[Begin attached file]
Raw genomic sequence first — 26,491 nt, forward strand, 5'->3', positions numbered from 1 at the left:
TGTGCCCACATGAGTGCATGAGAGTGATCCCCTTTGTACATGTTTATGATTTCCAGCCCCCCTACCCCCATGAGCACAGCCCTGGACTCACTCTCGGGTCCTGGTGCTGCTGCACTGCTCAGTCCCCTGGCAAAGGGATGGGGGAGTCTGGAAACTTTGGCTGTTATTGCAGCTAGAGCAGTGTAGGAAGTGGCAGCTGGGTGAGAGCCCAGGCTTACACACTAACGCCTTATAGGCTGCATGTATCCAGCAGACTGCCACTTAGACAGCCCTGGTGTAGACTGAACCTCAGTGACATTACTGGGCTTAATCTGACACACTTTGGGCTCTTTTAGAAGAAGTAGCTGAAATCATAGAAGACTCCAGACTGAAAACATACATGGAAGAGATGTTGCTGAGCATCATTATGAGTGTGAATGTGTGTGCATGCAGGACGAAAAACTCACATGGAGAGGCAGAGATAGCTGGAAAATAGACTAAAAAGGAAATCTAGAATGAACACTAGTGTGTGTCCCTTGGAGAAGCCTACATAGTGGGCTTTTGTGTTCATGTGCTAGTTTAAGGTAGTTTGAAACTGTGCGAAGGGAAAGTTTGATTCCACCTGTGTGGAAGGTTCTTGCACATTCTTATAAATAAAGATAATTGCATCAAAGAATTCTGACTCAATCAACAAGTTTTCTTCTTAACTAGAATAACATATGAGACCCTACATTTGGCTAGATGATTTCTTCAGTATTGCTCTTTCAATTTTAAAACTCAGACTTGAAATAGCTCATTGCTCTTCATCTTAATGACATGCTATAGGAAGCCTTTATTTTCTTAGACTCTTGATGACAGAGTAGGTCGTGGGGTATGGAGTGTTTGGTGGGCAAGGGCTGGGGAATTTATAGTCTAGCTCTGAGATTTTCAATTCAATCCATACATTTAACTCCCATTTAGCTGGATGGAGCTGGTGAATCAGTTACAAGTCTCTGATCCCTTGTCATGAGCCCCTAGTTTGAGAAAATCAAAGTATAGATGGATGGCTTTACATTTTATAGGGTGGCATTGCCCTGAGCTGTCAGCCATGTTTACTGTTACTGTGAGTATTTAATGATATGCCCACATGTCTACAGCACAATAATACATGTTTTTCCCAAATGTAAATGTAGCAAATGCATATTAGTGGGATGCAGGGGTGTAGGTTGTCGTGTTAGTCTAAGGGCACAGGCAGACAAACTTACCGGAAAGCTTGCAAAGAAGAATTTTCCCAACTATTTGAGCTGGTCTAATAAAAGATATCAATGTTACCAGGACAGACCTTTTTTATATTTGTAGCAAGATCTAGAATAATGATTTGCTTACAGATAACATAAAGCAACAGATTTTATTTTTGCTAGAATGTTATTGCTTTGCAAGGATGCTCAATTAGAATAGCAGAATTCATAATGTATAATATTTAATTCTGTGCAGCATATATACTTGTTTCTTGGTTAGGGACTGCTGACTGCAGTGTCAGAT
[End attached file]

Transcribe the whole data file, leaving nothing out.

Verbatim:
Raw genomic sequence first — 26,491 nt, forward strand, 5'->3', positions numbered from 1 at the left:
TGTGCCCACATGAGTGCATGAGAGTGATCCCCTTTGTACATGTTTATGATTTCCAGCCCCCCTACCCCCATGAGCACAGCCCTGGACTCACTCTCGGGTCCTGGTGCTGCTGCACTGCTCAGTCCCCTGGCAAAGGGATGGGGGAGTCTGGAAACTTTGGCTGTTATTGCAGCTAGAGCAGTGTAGGAAGTGGCAGCTGGGTGAGAGCCCAGGCTTACACACTAACGCCTTATAGGCTGCATGTATCCAGCAGACTGCCACTTAGACAGCCCTGGTGTAGACTGAACCTCAGTGACATTACTGGGCTTAATCTGACACACTTTGGGCTCTTTTAGAAGAAGTAGCTGAAATCATAGAAGACTCCAGACTGAAAACATACATGGAAGAGATGTTGCTGAGCATCATTATGAGTGTGAATGTGTGTGCATGCAGGACGAAAAACTCACATGGAGAGGCAGAGATAGCTGGAAAATAGACTAAAAAGGAAATCTAGAATGAACACTAGTGTGTGTCCCTTGGAGAAGCCTACATAGTGGGCTTTTGTGTTCATGTGCTAGTTTAAGGTAGTTTGAAACTGTGCGAAGGGAAAGTTTGATTCCACCTGTGTGGAAGGTTCTTGCACATTCTTATAAATAAAGATAATTGCATCAAAGAATTCTGACTCAATCAACAAGTTTTCTTCTTAACTAGAATAACATATGAGACCCTACATTTGGCTAGATGATTTCTTCAGTATTGCTCTTTCAATTTTAAAACTCAGACTTGAAATAGCTCATTGCTCTTCATCTTAATGACATGCTATAGGAAGCCTTTATTTTCTTAGACTCTTGATGACAGAGTAGGTCGTGGGGTATGGAGTGTTTGGTGGGCAAGGGCTGGGGAATTTATAGTCTAGCTCTGAGATTTTCAATTCAATCCATACATTTAACTCCCATTTAGCTGGATGGAGCTGGTGAATCAGTTACAAGTCTCTGATCCCTTGTCATGAGCCCCTAGTTTGAGAAAATCAAAGTATAGATGGATGGCTTTACATTTTATAGGGTGGCATTGCCCTGAGCTGTCAGCCATGTTTACTGTTACTGTGAGTATTTAATGATATGCCCACATGTCTACAGCACAATAATACATGTTTTTCCCAAATGTAAATGTAGCAAATGCATATTAGTGGGATGCAGGGGTGTAGGTTGTCGTGTTAGTCTAAGGGCACAGGCAGACAAACTTACCGGAAAGCTTGCAAAGAAGAATTTTCCCAACTATTTGAGCTGGTCTAATAAAAGATATCAATGTTACCAGGACAGACCTTTTTTATATTTGTAGCAAGATCTAGAATAATGATTTGCTTACAGATAACATAAAGCAACAGATTTTATTTTTGCTAGAATGTTATTGCTTTGCAAGGATGCTCAATTAGAATAGCAGAATTCATAATGTATAATATTTAATTCTGTGCAGCATATATACTTGTTTCTTGGTTAGGGACTGCTGACTGCAGTGTCAGAT